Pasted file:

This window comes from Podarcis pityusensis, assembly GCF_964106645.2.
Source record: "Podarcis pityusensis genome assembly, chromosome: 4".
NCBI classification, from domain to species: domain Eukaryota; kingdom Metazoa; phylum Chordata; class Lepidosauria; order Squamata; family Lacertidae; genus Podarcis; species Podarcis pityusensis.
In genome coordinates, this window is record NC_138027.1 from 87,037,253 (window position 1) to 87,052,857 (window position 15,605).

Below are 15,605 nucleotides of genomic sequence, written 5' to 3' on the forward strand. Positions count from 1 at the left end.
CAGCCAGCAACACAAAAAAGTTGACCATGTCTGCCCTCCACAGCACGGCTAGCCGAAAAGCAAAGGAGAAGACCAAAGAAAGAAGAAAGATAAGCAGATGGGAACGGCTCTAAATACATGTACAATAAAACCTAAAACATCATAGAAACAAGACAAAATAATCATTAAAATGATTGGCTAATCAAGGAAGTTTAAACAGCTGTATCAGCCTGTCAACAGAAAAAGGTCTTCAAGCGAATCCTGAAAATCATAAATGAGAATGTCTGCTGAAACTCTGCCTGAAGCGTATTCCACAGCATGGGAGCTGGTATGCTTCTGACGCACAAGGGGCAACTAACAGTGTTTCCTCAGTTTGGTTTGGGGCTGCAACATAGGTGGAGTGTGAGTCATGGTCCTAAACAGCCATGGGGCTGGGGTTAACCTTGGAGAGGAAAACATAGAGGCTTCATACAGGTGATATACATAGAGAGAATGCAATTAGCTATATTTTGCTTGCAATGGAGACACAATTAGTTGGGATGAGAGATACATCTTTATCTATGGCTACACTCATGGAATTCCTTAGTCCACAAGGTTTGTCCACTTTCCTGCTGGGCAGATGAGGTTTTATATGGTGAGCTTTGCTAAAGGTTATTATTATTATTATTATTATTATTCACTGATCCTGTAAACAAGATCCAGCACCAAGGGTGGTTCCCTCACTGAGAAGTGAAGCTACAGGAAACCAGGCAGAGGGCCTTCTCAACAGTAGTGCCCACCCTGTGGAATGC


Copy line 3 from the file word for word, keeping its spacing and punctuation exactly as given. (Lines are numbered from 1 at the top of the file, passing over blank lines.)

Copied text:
NCBI classification, from domain to species: domain Eukaryota; kingdom Metazoa; phylum Chordata; class Lepidosauria; order Squamata; family Lacertidae; genus Podarcis; species Podarcis pityusensis.